“I was just sitting here one morning and felt a little funny,” Vernon Sander, 71, recalls of a day in the spring of 2010 that didn’t begin like most. Enjoying retirement, Vernon and his wife were just a few weeks away from an anticipated trip to Europe. When he became nauseous, Vernon says a strong feeling came over him. “I told my wife, ‘I’m having a heart attack.’ Why I knew, I don’t know.”

They immediately drove to Hillcrest South, and not as you may expect a heart attack patient to arrive; Vernon walked into the hospital and told the staff he was having a heart attack. “I was... Read More »

Heart disease doesn’t have a “look.” If it did, Master Sergeant Chris Clifton, 42, certainly wouldn’t fit the description. Last October, his unit – the 219th Engineering Installation Squadron with the 138th Fighter Wing of the Tulsa Air National Guard – was scheduled to deploy to Japan. Clifton had given up his spot, so that a younger airman could gain that experience. That meant he was home to complete his upcoming annual physical training test required by the Air Force. “I was feeling good that morning,” he recalls. “No indication of anything odd that would have led me to think a heart-... Read More »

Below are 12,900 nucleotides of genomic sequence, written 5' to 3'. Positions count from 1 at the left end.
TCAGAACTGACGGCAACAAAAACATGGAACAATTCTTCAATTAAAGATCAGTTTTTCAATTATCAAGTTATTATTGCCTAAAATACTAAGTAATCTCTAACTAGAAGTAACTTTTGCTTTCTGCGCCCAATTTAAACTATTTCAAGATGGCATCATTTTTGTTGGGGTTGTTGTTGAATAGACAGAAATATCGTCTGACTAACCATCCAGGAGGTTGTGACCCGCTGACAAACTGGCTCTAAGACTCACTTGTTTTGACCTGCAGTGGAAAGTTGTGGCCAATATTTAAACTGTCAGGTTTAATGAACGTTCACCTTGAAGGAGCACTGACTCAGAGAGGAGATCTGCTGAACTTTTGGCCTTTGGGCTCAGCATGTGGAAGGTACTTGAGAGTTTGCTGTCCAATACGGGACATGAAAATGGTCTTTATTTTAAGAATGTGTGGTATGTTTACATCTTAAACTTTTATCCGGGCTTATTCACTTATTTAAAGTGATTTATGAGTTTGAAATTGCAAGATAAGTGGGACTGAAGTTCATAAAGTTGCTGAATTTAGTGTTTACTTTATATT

As a busy, working mother and wife, Gail Elliott found her health had taken a back seat to caring for others and juggling priorities. "I’m your average, middle aged, working mom,” she adds. “I always put my children and husband before myself. I justified my weight by all the responsibilities that I had and was always ‘waiting for the right time.’” The truth is no one was waiting to tap Gail on the shoulder to let her know now is the time. “I finally realized in May of 2015 that there will never be a ‘right time’ and that it will only get worse as time goes on. I had finally had enough and... Read More »